Kim Gunoo is a 15-year-old South Korean boy who has lived with perpetual diarrhea since birth.
His first seven months were spent in and out of the hospital, where four major surgeries resulted in the full removal of his large intestine. Ever since, Gunoo has required regular monitoring from physicians, and he still won’t use the restroom in public.
These horrible symptoms are believed to be caused by exposure to dangerous manufacturing chemicals. But Gunoo has never worked in a factory.
However, Kim Hee-eun — his mother — has.
She worked in a Samsung semiconductor plant from 1991 to 1998, including part of the time when she was pregnant with Gunoo. Her work there exposed her to benzene and formaldehyde — both known carcinogens — as well as melamine, a known reproductive toxin.
When she started work at Samsung at age 19, Hee-eun herself was healthy. Now she suffers from thyroid cancer, rheumatoid arthritis, meningitis, and epithelial ovarian cancer. At one point she gave birth to a stillborn child six-and-a-half months into pregnancy.
The manufacturing of semiconductors — which are essential components in almost all electronic devices, including phones, computers, and TVs — involves hundreds of chemicals, many of which are dangerous to human health.
Even worse, protective equipment often doesn’t adequately shield workers from the chemicals they handle and breathe. Indeed, the full-body suits worn in “clean rooms” are for keeping human particulate matter out of the chips, not for protecting workers.
Hee-eun is one of about 200 former Samsung workers who have publicly spoken out against the company for illnesses they believe to be work-related. The Kim family’s story, however, shows that the chemicals handled by semiconductor workers not only affect their health, but that of their children.
This isn’t a new problem.
“Paul” is 33-year-old American who can hardly talk and can’t tell the difference between a real and toy truck. His mother, who worked at a semiconductor plant when she was pregnant with him in the early 1980s, was required to use lead powder and methanol — a developmental neurotoxin — on a regular basis. Both substances are harmful for adults, and even more so for a developing fetus.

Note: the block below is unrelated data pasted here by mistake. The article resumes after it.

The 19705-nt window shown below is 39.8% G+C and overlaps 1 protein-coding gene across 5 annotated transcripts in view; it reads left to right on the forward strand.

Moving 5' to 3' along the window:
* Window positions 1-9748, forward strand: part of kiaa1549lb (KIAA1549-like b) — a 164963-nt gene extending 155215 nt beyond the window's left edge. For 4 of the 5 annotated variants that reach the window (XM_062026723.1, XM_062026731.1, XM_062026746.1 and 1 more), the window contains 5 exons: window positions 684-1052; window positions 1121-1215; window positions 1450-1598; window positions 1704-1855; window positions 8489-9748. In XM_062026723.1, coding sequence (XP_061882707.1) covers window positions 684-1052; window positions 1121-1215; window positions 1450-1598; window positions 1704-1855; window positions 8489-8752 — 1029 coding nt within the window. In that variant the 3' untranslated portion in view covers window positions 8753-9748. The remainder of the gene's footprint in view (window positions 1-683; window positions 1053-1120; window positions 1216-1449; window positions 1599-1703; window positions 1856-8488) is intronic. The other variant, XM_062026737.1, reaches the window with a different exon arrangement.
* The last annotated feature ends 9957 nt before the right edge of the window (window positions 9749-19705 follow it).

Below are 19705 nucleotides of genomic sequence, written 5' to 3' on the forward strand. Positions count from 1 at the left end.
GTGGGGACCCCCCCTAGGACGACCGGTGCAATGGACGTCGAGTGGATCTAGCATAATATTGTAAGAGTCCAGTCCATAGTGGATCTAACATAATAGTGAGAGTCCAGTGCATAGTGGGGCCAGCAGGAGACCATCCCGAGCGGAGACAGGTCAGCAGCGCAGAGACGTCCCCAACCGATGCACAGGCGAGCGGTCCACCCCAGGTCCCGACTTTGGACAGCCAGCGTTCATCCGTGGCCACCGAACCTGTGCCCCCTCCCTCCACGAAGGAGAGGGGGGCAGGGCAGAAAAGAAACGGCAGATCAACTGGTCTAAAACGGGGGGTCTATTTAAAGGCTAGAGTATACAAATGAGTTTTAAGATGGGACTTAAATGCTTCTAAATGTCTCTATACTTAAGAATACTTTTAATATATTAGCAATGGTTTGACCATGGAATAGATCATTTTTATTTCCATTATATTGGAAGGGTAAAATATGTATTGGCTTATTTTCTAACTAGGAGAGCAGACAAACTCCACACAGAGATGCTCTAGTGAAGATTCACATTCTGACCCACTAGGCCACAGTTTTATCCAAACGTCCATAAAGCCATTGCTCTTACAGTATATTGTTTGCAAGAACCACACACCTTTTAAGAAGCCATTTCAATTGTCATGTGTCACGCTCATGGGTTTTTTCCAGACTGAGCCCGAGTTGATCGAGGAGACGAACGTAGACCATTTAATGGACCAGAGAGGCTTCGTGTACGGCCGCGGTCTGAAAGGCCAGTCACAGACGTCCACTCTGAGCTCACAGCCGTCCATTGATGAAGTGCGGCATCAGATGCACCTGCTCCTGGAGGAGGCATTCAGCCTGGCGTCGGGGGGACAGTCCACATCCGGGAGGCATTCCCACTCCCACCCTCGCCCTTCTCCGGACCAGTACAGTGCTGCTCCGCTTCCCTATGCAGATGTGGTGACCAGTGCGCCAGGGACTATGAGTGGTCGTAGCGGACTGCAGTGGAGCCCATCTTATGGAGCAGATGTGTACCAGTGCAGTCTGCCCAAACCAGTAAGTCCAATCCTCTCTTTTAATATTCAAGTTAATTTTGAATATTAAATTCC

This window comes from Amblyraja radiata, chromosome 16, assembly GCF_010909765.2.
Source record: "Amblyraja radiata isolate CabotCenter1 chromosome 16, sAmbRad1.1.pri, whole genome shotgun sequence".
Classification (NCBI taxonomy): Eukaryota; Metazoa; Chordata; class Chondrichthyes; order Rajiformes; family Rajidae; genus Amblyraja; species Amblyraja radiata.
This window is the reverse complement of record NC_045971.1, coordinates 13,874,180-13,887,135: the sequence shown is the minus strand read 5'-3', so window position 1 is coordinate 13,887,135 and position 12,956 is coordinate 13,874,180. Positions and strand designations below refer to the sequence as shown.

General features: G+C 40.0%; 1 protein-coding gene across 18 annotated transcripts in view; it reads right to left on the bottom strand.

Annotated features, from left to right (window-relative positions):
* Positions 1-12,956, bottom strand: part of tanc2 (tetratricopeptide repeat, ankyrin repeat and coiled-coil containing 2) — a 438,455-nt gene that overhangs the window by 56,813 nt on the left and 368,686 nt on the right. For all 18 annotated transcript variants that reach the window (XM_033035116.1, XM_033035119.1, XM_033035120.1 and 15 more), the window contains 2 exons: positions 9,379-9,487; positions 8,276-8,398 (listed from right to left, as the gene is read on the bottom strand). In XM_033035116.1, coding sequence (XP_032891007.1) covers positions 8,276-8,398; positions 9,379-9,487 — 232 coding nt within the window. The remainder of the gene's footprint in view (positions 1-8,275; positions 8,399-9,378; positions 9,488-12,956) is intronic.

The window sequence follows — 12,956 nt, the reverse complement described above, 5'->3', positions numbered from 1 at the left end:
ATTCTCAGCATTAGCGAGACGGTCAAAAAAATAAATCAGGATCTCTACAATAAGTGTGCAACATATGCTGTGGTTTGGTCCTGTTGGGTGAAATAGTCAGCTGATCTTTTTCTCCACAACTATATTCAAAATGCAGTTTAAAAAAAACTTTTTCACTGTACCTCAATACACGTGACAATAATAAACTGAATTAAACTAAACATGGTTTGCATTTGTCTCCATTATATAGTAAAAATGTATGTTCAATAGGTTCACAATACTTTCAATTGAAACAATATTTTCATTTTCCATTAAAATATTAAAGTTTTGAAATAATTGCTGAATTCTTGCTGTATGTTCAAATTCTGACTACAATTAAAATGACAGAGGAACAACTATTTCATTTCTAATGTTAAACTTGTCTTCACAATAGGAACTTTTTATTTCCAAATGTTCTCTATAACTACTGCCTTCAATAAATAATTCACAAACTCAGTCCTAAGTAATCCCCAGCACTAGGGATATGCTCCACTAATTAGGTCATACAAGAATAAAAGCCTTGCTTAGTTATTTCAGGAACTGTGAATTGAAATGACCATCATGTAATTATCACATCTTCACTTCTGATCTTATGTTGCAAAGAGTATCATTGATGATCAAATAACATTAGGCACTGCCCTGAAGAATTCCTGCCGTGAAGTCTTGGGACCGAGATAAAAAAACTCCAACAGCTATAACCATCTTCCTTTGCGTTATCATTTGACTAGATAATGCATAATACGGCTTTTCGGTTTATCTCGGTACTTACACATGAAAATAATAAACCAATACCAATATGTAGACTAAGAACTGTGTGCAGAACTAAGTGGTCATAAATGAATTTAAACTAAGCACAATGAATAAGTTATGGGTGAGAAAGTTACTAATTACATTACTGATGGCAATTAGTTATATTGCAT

In 1985, an IBM chemist sent a memo to his bosses warning them of the disproportionate rate of cancer among his co-workers. And health surveys conducted in the 1980s and ‘90s found that brain tumors, miscarriages, and various cancers were much higher among semiconductor workers than the general population.
The scale of the impact to children is harder to measure for many reasons, including a lack of knowledge within the medical community about risks to pregnant women and their children. Additionally, the industry has stymied research that could hold them accountable for these cases.
A 1998 proposed study by the California EPA to track illness rates among semiconductor workers and their children was blocked by an industry group, which claimed there was not enough evidence to warrant such a study.
As you read this, millions of women of childbearing age work long shifts at electronics factories around the world.
While Chinese law requires factories to offer pregnant women less dangerous positions, many employers instead find ways to fire women for becoming pregnant, so expectant mothers may choose to keep quiet.
And of course, many women are not immediately aware of their pregnancy, and therefore may unknowingly expose their unborn children to dangerous toxins.
The best way to solve this dilemma is to ensure no workers — male, female, pregnant, or otherwise — are exposed to life-threatening chemicals. It’s time for companies around the world to institute safer chemicals and procedures for electronics manufacturing.
The lives of millions of workers and their children are at stake.
If you believe in the work we are doing here at The Good Men Project and want to join our calls on a regular basis, please join us as a Premium Member, today.
All Premium Members get to view The Good Men Project with NO ADS.
Need more info? A complete list of benefits is here.
Photo credit: Shutterstock.com